Don't let your garbage go to waste
With you as our partner, we can convert waste into valuable resources.
Here is what you help us to create:
- Waste Management 2015 Sustainability Report (to your right).
- Waste Management Puget Sound 2015 RSA Report (here)
- Pacific Northwest recycling, clean energy, and habitat facilities (here)
Learn more about how you can help to create value from waste:
- THINK GREEN© Learning Center (here)
- Recycling education materials: Recycle often. Recycle right. (here)
- View fun facts on the contributions you make when you choose to recycle, compost, and reduce your waste (on this page, below).
Please contact us to get started with your recycling or compost program (details in contact box, above right).
For assistance with an education program, please contact us (details in contact box, above right). To learn more, visit our Pacific Northwest Education Team page here.
To view your recycling or compost guidelines, see your city or county page here.
When you recycle, you save energy, reduce water pollution, reduce water consumption, preserve natural resources, and create jobs.
- Recycling old aluminum saves 95% of the energy needed to produce new aluminum from raw materials.
- Recycling one glass container saves enough energy to light a 100-watt bulb for four hours. (EPA)
- Recycling one ton of aluminum saves the amount of energy equal to electricity the average home uses over ten years. (Keep America Beautiful)
- Recycling one ton of paper saves 17 mature trees, 7,000 gallons of water, three cubic yards of landfill space, two barrels of oil, and 4,100 kilowatt-hours of electricity (enough energy to power the average American home for five months). (EPA)
- Recycling one ton of plastic milk jugs saves enough energy to light a home for a year. (EPA)
- Recycling creates jobs. Incinerating 10,000 tons of waste creates one job. Landfilling 10,000 tons of waste creates six jobs. Recycling 10,000 tons of waste creates 36 jobs. (EPA)
When you compost yard or food waste, you reduce greenhouse gas emissions, improve soil quality, reduce the need for chemicals and fertilizers, and save water.
- Composting reduces greenhouse gas emissions. When organic material breaks down in a landfill, methane gas is released. Methane has 23 times the heat trapping power of CO2. Although many of our local landfills have methane collection systems, not all of the methane is captured in these systems. By composting, you are helping to decrease the release of greenhouse gases.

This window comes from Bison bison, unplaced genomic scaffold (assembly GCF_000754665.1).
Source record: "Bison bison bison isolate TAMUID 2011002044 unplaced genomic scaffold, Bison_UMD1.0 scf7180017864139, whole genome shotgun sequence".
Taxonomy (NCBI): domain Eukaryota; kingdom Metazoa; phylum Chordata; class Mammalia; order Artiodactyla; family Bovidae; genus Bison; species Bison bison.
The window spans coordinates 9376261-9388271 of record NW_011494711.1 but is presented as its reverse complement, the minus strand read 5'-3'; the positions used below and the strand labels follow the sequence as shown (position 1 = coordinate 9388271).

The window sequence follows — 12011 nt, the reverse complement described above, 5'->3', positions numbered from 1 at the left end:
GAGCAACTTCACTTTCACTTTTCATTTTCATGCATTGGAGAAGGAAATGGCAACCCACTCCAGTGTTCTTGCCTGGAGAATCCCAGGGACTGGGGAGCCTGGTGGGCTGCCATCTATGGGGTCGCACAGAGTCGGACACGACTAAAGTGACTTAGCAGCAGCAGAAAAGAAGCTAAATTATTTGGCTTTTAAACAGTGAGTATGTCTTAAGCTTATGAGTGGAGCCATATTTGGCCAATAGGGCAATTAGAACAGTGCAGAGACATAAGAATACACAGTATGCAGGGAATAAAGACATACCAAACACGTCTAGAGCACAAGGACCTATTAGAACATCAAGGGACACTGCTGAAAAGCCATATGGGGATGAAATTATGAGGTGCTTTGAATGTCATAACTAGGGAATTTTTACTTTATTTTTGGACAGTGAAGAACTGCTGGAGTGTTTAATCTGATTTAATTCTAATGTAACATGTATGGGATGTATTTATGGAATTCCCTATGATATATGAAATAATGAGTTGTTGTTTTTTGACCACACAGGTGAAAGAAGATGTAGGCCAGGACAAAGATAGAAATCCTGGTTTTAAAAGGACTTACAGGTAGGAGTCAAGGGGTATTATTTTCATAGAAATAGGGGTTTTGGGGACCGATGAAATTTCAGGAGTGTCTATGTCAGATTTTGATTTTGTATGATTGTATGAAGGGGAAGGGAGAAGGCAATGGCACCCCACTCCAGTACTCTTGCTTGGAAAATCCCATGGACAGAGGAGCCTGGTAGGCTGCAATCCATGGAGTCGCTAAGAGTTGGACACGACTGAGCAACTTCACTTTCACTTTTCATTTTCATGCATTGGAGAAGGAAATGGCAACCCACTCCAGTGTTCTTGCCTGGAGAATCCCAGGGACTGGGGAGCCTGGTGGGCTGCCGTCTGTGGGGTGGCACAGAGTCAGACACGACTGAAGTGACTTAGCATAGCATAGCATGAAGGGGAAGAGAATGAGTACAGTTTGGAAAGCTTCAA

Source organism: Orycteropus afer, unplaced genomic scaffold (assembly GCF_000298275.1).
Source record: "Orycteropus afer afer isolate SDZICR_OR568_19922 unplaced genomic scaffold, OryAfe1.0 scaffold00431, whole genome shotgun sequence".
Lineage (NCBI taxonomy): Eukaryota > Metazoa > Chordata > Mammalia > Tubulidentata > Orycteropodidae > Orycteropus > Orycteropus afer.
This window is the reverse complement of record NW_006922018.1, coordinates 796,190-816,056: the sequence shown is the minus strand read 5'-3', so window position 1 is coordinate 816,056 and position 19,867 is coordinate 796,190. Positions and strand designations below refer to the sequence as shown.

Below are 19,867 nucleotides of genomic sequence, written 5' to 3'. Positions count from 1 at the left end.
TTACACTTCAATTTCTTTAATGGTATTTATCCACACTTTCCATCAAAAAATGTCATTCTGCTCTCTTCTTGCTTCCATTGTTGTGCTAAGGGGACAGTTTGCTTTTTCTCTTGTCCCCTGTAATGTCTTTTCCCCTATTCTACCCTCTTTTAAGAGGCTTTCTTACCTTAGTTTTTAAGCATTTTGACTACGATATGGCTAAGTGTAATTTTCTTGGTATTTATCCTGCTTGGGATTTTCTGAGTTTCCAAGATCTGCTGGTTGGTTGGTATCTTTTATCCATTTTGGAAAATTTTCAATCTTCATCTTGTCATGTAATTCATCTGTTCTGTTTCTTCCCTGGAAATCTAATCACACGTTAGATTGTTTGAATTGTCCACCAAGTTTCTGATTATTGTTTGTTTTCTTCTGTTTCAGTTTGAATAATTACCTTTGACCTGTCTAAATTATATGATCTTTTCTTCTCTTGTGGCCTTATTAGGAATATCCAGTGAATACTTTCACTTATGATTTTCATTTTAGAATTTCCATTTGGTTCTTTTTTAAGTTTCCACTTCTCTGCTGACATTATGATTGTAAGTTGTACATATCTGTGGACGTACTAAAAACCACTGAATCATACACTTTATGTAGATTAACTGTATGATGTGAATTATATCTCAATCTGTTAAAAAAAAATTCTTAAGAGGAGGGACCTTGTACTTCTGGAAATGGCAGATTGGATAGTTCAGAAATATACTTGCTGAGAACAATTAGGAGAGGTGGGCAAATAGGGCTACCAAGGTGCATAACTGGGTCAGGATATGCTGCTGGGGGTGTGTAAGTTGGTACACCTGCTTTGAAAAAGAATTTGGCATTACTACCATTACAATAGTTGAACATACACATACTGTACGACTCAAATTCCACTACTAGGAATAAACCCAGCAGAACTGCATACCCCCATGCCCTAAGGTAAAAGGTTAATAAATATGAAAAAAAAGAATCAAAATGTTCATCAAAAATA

- Composting improves soil quality. Composting breaks down the nutrients that are in the foods, papers and plant materials that are composted. These nutrients are incorporated into the soil when compost is applied.
- Composting reduces the need for chemicals and fertilizers. When the nutrients from compost are added to soil, there is less of a need to use chemicals and fertilizers. Chemicals and fertilizers disrupt waterways and ecosystems by adding toxic substances and excess nutrients.
- Composting saves water. When compost is applied, it acts like a sponge and helps increase the soil's ability to retain moisture. Compost is an important part of farming and gardening in a drought.
Reduce, reuse, and recycle.
The materials that we consume and dispose of everyday are all made of finite natural resources. Managing waste effectively requires us to think about all three "R's", reduce, reuse, and recycle.
- Reduce. To reduce your waste, buy or use less. Purchasing an item with less packaging, checking books out at the library instead of buying books and sharing tools with a neighbor instead of buying your own are all ways to reduce consumption.
- Reuse. To reuse your waste, use an item again, rather than disposing it. Common types of reuse include using plastic grocery bags as garbage bags, making crafts out of waste materials, or buying milk in refillable jars.
- Recycle. To recycle your waste, help discarded material to become a new product. Recycling is the process of turning a waste product into something new, making newspaper out of old junk mail, turning plastic grocery bags into park benches or using old aluminum cans to make bike frames. Recycling is a great alternative to landfilling waste, but still utilizes large amounts of energy and water relative to reducing, and reusing.
Close the loop. Choose recycled products.
If we recycle all of our waste materials without purchasing products made with recycled content, we cannot utilize the materials we put in our recycling bins. They have nothing to be made into.
Local recycling programs depend on consumers purchasing products made from recycled content. This completes the recycling process. That's why we call it closing the loop.